Sunday, February 3, 2008

Rails "components": I do not think that word means what you think it means.

Right now I have 2 gigs. One is a java gig where I am working on an application I helped develop about two years ago using Tapestry. The other is a Rails gig. This has given me a good opportunity to compare and contrast the two. So far my experience is that I love the Ruby language and don't want to go back to doing Java except when/if I need to to pay the bills. But Rails I'm not as sold on. Mind you I'm not here to bash on Rails, there are some great things there and other people have done a fine job of praising them. But there are some things I definitely miss from Tapestry, and the most significant one is components.

Now when I say components I don't mean that abomination they stuck in Rails and then deprecated. I mean "real" components in the style of WebObjects, Tapestry, and other frameworks in that lineage. To qualify as "real" components in my mind means 3 things:

1. Reusable view and controller logic.
This is the easiest and this is I think what the deprecated Rails components thing was attempting to address. I've seen several other attempts to do this in Rails with varying degrees of success. I think the Presenter pattern being bandied about is essentially another attempt to have this same aspect of "componenty-ness".

2. Composability.
Components should be able to be composed out of other components. I haven's seen something in Rails that did this well yet. It could be out there, but if it is I haven't seen it. And this is also where it gets a little controversial. From what I've seen, DHH and rails core seems to believe that "high level" component reuse is either not possible or worthwhile. Having seen it absolutely work and work well in Tapestry I have to respectfully disagree. The Tapestry Palette and Table components are both "high-level" and reusable on multiple projects to great affect. However even the discussion around component reuse seemed to me to be framed incorrectly, as it seemed focused on components being reused between applications. This is certainly possible, but I find much greater levels of component reuse within an application.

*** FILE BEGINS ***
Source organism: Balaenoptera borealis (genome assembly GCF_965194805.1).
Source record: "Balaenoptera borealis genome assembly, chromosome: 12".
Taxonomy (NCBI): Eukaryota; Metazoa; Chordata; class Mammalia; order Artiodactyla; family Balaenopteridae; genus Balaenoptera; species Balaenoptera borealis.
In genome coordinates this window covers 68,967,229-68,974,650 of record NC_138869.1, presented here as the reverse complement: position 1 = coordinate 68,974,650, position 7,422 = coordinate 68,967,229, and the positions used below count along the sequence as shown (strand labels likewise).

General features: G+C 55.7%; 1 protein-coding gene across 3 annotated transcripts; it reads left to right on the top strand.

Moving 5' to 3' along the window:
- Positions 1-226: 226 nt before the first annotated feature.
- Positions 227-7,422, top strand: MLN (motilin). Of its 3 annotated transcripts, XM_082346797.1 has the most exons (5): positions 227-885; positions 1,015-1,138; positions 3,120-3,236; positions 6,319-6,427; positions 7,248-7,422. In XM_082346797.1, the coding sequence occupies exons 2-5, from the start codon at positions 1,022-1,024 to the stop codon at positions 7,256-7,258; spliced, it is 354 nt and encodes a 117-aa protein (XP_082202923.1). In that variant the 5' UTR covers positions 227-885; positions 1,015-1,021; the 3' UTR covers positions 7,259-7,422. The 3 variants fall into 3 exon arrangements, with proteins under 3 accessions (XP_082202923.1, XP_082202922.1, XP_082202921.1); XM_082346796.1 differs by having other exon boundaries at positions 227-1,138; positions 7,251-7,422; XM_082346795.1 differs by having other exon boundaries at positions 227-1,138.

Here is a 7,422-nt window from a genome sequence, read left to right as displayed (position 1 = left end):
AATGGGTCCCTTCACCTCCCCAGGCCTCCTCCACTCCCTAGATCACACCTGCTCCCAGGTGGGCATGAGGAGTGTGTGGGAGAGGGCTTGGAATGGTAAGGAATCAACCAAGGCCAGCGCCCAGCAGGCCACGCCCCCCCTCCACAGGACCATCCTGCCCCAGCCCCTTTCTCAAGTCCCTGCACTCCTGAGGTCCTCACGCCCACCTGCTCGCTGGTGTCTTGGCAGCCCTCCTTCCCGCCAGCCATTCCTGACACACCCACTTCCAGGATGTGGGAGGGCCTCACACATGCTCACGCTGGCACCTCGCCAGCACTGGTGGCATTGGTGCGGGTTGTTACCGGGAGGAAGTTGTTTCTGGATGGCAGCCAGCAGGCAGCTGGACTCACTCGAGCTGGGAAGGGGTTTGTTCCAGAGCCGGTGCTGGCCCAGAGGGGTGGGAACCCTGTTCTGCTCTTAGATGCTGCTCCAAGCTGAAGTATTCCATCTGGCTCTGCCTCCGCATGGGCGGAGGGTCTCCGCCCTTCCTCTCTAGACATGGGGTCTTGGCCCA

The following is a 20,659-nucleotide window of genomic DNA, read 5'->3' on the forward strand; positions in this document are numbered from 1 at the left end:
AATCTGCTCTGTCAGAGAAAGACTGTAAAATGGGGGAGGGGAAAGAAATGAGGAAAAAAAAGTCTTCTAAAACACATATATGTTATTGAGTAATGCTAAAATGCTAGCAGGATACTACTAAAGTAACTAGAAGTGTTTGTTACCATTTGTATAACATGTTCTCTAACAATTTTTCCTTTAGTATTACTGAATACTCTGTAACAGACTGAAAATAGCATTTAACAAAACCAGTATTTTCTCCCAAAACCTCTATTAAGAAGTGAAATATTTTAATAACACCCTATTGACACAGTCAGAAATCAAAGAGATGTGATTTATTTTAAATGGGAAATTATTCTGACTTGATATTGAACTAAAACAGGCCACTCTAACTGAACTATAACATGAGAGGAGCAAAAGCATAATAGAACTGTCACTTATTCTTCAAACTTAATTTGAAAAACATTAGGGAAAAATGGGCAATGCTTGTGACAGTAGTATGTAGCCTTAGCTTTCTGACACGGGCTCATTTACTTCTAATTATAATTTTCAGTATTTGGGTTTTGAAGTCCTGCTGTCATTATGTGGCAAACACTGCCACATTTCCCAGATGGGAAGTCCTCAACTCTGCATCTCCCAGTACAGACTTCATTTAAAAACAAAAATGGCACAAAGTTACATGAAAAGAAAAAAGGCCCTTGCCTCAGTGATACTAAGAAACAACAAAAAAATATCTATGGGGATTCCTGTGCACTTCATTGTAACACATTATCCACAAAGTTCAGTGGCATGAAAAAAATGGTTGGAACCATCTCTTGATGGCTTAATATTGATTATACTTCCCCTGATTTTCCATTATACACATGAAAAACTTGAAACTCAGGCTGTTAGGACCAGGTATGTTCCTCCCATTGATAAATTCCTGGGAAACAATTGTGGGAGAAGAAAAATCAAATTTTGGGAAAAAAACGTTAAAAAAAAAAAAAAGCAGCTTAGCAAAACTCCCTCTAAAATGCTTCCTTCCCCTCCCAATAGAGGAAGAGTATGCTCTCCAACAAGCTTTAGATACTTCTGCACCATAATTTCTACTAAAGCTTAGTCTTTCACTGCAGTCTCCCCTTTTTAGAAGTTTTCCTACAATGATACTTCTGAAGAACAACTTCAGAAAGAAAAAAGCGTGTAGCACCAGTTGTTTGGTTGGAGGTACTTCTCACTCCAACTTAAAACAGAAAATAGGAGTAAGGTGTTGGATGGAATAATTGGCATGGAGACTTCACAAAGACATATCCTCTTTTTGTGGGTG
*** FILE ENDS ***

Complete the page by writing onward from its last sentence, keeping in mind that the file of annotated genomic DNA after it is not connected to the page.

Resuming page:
3. Binding.
This to me seems to be the most neglected feature of components, but in my mind is perhaps the most important. This is simply the ability to say something like "the value property of this text field is bound to". This should result in me being able to access @person with the name already set. I shouldn't have to touch the params hash at all. This would get rid of what I see as an imporant non-dry part of Rails. For example, why should I have to say in my view:

text_field "person", "name"

And then in my controller:

@person =[:person])

With binding I wouldn't have to.

The other place binding comes into play in component frameworks is events. Not only properties support binding, but events do as well. For example, a Button component could have a block bound to the "onlick" property. The framework then manages and abstracts away all the details of HTTP, etc.

I guess that's really what I miss: with a good component framework (and not all of them are) I feel like I am working at a higher level of abstraction. When building reasonably sophisticated web applications, I really miss that. With simple web sites, I don't so much.

So where am I going with all this? Well, I've been thinking about these ideas a lot since I started doing Rails and talking about them with my pairmate. Recently the ruby-component-web-frameworks Google group has been getting active again so I thought I'd blog about my ideas. I've started doing a little code experiment to see how it might look to implement some of these ideas as a Rails plugin. It seems not too difficult so far; it never ceases to amaze me how much I can say in so little Ruby code. When we have an SVN repo setup I'll share what I have but it's just an architecture spike right now.